Including the Ross Sea Dependency, the Sub-Antarctic Islands and sea, up to New Zealand from the Pole.

  1. "Land of the Long Day"
    (Antarctic experiences in the 50's & 60's)

  2. New Zealand Birds
    1. NZ Bird life
    2. NZ Shags & Gulls
    3. NZ Waders
    4. NZ Albatrosses at Karitane

  3. Sub-Antarctic Bird Life
    1. Albatrosses
    2. Petrels
    3. Skuas
    4. Penguins of the Sub-Antarctic Is

  4. Sub-Antarctic Islands and their Inhabitants
    1. Antipodes Island
    2. Auckland Islands
    3. Campbell Island
    4. Macquarie
    5. Snares Islands

  5. Antarctic Penguins

  6. Marine mammals
    1. Whales
    2. Dolphins
    3. Sea lions
    4. Fur seals
    5. Weddels, Crab-eaters, Ross Seals, Sea Leopards

  7. Fish, diatoms, and Krill
    1. Notothenia
    2. Krill

  8. Sea Ice Forms
    1. Frazil ice
    2. Pancake ice
    3. New ice
    4. Pack ice
    5. Pressure ridges
    6. Old pack ice
    7. Bay ice
    8. Rotten ice
    9. Ice bergs
    10. Bergy bits

  9. Glaciers
    1. Ice streams
    2. Outlet glaciers
    3. Mountain glaciers
    4. Wall-sided glaciers
    5. Ice tongues
    6. Ice shelves
    7. The melting of ice shelves
    8. Piedmont glaciers
    9. Sastrugi
    10. Crevasses
    11. Ice axes

  10. Landforms and Mountains
    1. The Dry Valleys
    2. Saline lakes
    3. Ephemeral streams
    4. The BIG mountains
    5. Passes
    6. Glacial erosion
    7. Sub-Antarctic islands
    8. Rocks and Ice forms in Specific valleys.

  11. Geology
    1. The Archaean Craton
    2. The Ross Orogeny and the granites
    3. The Kukri Peneplain
    4. The Beacon Sandstone
    5. Ferrar Dolerites
    6. The Roberts Point diamictites
    7. McMurdo Volcanics and Mt Erebus
    8. Meteorites
    9. Minerals
    10. Permafrost and patterned ground

  12. Polar Travel
    1. Dog sledging
      Also see for dog stories in Graham Land.
    2. Feet, Skis and snow-shoes, Ski-doos.
    3. Vehicles around Scott Base by Ray Young

  13. Bases in the Antarctic
"A great area of snow, ice, and occasional rock which goes on forever with little else besides the wearying wind! Our main item of diet is a high fat, compressed pemmican bar, of which we sometimes tire! But there are some pretty good mountains." (letter home in 1955)
(This site is under development, a great deal remains to added. Contributions from any person of expertise are welcomed. It is intended to be a summary of the ornithology, geology, glaciology and geography of the subantarctic and Antarctic for the edification of high-school and university students or those "Visiting the Ice" for the first time. We have tried not to make it TOO boring. There are a great many illustrations (or will be), you really need a relatively fast connection and your PC screen should be set to the highest resolution also hit F11. This is one of several net sites aimed at making reasonably detailed and up-to-date knowledge of some aspects of the natural sciences available to the world at large. We have used other highly relavent pix from other sites and in some cases have not been able to contact the authors. If you recognise a pic of your own, please contact us.)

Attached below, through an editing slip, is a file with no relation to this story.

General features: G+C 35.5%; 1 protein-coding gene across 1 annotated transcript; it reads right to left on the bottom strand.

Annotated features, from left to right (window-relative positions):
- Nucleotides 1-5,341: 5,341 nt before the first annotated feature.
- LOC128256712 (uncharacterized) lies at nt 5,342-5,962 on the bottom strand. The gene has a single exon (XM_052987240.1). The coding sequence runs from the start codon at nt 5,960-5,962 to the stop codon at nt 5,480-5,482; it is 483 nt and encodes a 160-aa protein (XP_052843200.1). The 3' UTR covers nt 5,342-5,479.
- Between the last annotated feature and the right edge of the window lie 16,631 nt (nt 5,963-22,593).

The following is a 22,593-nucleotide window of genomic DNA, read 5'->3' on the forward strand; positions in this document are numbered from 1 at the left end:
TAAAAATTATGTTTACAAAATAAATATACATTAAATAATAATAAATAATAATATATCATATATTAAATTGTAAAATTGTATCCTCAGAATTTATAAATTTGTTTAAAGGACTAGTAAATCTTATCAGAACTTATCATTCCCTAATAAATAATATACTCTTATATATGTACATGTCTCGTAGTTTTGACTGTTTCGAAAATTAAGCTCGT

What we call the Antarctic continent is a circular pancake of ice more than 2000 miles across, centred directly over the South Pole and mainly resting on rock. The continental ice sheet as it is called is built up by falling snow, only a very little, about 4 inches a year in the centre but hardly any of it ever melts. Much more seems to fall near the coasts but an unknown amount is also wind-blown drift. Water vapour drifts in from the north very high up as ice crystals which shimmer in the sun and form strange green and pink "mother of pearl" clouds. Even on the calmest and sunniest of days ice crystals glitter as they softly fall, but occasionally it snows quite hard if a patch of wet air drifts in from over the sea. As compacted ice, it slowly flows outwards a few inches or feet a year until it reached the warmer sea at about latitude 75ºS where it melts.

Up on the Ice Cap at 10,000 ft. 15 knot SW wind, T about -10F, a little drift, quite good surface, fast travelling. Xmas Day, 1957.
"I pray God I may never again have cause to visit the summit of South Victoria Land" (Scott, 1903)
(we didn't find it too bad!)